Sierra Leone Nurses and Midwives Board (for registration) – Registrar: Mrs. Hannah Coker; Phone: 076673741 / 033885138 / 030
Sierra Leone Nurses Association

Role

To understand the advanced nursing practice role in Sierra leone, one must understand the basic structure of nursing in the country.  Essentially, there are several levels of nurse training and several specialties offered in their training:

  • Nurse tutor
  • Opthalmic Nurse
  • Public Health Nurse
  • Maternal and Child Health Aides

Additionally, there are two specific roles of APNs in the country:

  • Nurse-Midwife
  • Nurse Anesthetist

Not much information is available on the nurse anesthetist role, however, they have been in practice for at least 5 years (Klopper & Uys, 2012).  The Nurse-Midwife role encompasses an autonomous role with assessment, diagnosis, and treatment authorities including perinatal care and sexually transmitted infection management around that period as well.

Education and Certification

The National School of Midwifery offers a 2 year program to be taken after basic nursing (Klopper & Uys, 2012).  Ongoing education and recertification is required every 2 years, implying a fairly rigorous process to maintain registration.  The Nurse Tutor, opthalmic nursing training, bachelors of science in nursing, and state registered nurse training is offered through the Faculty of Nursing, a college formerly known as the National School of Nursing.  In the meantime, Sierra Leone has been having nursing educational institutions pop-up that are not accepted and credited by the Sierra Leone Nursing and Midwifery Board because of the increased interest of individuals to become professionals in healthcare.  The endeavor to start up such schools in the country has been deemed as an illegal activity; because of this, the Nursing and Midwifery Board have been cracking down and attempting to stop this from occurring by discouraging facilities from hiring individuals with non-accredited nursing education (Sierra Express Media, 2013).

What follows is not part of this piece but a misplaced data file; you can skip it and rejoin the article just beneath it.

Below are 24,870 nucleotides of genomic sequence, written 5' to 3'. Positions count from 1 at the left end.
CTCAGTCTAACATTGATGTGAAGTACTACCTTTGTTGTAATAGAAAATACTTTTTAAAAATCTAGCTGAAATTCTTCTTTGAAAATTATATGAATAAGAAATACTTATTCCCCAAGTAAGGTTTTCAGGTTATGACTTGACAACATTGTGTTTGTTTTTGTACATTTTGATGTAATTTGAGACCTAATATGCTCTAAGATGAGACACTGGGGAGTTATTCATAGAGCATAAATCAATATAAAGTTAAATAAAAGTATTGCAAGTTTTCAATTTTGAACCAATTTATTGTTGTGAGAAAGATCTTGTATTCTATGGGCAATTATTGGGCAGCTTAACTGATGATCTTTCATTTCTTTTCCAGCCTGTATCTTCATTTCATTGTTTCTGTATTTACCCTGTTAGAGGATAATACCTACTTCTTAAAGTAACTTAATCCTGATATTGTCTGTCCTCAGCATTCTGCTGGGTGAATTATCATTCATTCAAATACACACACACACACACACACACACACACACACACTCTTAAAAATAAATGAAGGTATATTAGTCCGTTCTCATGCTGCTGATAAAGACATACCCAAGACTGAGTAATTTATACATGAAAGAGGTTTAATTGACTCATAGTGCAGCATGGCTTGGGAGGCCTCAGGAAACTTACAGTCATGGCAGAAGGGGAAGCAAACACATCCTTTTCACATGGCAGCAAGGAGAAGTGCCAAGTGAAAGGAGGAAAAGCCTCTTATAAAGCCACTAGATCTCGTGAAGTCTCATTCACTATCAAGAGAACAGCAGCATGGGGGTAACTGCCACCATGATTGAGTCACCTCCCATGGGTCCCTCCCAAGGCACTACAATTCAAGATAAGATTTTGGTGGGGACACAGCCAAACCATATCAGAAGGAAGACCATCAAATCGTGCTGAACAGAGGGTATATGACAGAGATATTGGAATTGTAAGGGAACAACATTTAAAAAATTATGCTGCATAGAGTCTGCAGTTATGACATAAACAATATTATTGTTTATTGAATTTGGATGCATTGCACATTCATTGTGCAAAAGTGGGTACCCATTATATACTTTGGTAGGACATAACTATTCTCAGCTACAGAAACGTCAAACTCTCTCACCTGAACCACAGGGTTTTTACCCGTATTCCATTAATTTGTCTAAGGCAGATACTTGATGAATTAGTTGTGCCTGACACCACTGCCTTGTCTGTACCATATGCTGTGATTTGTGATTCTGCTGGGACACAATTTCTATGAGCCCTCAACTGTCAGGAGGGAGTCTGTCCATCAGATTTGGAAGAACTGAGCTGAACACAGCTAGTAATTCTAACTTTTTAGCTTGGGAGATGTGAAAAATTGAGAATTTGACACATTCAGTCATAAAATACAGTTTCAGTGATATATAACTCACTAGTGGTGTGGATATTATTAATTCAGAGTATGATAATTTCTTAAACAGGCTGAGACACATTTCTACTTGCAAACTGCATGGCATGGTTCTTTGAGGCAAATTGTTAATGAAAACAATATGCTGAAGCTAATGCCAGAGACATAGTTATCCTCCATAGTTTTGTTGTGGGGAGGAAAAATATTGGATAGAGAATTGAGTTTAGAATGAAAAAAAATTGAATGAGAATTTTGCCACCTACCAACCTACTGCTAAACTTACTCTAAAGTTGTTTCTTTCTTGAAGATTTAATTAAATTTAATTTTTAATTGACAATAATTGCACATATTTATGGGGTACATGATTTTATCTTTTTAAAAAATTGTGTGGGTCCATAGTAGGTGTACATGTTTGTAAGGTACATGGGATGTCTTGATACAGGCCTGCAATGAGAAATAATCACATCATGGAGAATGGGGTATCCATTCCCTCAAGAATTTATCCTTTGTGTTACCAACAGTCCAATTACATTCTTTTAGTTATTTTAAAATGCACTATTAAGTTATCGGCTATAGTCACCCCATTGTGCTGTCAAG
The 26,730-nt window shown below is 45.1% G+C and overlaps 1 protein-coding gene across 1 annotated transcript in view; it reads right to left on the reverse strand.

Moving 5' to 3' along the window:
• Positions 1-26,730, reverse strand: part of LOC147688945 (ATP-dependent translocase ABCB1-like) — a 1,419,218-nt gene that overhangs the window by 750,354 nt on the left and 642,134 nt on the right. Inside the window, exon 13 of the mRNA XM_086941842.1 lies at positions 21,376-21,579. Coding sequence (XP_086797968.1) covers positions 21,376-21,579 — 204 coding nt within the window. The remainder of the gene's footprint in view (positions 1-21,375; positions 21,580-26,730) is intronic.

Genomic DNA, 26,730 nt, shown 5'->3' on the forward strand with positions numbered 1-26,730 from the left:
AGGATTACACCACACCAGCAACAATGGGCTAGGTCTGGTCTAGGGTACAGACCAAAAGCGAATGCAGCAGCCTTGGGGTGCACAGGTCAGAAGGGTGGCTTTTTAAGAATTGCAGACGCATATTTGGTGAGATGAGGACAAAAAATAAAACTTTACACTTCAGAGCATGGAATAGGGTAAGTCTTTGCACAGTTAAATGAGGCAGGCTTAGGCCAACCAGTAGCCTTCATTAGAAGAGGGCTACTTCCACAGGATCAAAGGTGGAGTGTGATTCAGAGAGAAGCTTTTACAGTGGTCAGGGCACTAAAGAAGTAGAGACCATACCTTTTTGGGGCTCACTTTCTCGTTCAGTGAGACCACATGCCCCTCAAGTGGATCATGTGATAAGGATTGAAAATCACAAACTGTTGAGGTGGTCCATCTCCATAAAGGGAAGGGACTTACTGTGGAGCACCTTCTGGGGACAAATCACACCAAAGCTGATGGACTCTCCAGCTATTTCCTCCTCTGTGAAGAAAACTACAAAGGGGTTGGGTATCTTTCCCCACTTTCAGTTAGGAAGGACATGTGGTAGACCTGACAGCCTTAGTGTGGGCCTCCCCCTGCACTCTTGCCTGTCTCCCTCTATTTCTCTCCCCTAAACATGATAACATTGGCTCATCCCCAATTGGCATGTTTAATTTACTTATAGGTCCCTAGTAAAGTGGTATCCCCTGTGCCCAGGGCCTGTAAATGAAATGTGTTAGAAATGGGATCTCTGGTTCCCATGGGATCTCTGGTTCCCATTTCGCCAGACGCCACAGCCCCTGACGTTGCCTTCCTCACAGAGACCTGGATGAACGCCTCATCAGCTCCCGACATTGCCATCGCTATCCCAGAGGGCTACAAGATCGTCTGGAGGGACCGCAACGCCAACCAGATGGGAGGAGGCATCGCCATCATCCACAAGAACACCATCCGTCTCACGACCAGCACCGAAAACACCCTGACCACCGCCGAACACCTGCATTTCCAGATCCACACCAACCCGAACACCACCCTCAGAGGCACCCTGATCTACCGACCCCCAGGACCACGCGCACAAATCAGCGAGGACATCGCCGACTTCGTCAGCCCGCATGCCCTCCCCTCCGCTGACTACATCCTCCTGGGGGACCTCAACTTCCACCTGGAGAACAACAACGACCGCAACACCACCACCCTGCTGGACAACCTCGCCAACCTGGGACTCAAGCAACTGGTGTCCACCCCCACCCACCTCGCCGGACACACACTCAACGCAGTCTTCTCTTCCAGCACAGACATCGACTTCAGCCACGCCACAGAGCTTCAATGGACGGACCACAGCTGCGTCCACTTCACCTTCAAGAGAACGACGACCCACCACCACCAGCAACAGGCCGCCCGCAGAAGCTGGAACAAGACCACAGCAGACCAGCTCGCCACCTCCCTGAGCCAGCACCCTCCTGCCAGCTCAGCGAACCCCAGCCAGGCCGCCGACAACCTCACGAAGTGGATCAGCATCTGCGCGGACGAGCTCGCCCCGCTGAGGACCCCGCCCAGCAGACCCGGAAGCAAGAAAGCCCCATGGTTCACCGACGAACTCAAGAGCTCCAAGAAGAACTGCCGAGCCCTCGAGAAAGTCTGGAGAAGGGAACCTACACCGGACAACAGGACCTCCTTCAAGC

Specialties

Various disciplines of nursing training are offered through the Faculty of Nursing college, namely medical, surgical, basic sciences, and public health.  Additionally this school offers the specialty of opthalmic nursing education (Klopper & Uys, 2012).

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References:
Klopper, H. & Uys, L.R. (2012). The state of nursing and education in Africa: A country-by-country review.  Sigma Theta Tau.  Retrieved from: http://books.google.com/books?id=SzgiwENnd4UC&source=gbs_navlinks_s

Sierra Express Media (2013).  Moves to shut down illegal nursing activities.  Retrieved from: http://www.sierraexpressmedia.com/archives/53712

Advanced Practice Nursing in Swaziland

Snapshot

APN Role Exists in Country Today:
Yes

Title:
Nurse-Midwife
Nurse Practitioner

Nationally Certified:
Uncertain

Recognize Foreign Licensure:
Uncertain

Treatment Authority:
Yes

Prescribing Authority:
Yes

Practice Autonomously:
Yes

Contact:
Swaziland Nursing Council

Role

There are chiefly two roles of Advanced Practice in Swaziland.  Of note, the role of the registered nurse includes the ability to assess, diagnose, and treat patients for a number of conditions (Klopper & Uys, 2012).  Outside of the registered nurse role, there are two areas of Advanced Practice Nursing:

  • Nurse-Midwife – Provide delivery, maternal health, and sexually transmitted disease care.
  • Nurse Practitioner – Provide advanced assessment, diagnosis, and treatment, including prescribing.  Primary in the hospital setting.

Education

There are two programs in Swaziland that educate Nurse-Midwifes.  A nurse must first have their diploma or bachelors of science in nursing prior to entering the program.  In general, the Midwifery course takes one year to complete (Klopper & Uys, 2012).

There are currently no Nurse Practitioner programs in Swaziland.  Apparently, they previously but are no longer present (Klopper & Uys, 2012).

Specialties

Uncertain

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References:
Klopper, H. & Uys, L.R. (2012). The state of nursing and education in Africa: A country-by-country review.  Sigma Theta Tau.  Retrieved from: http://books.google.com/books?id=SzgiwENnd4UC&source=gbs_navlinks_s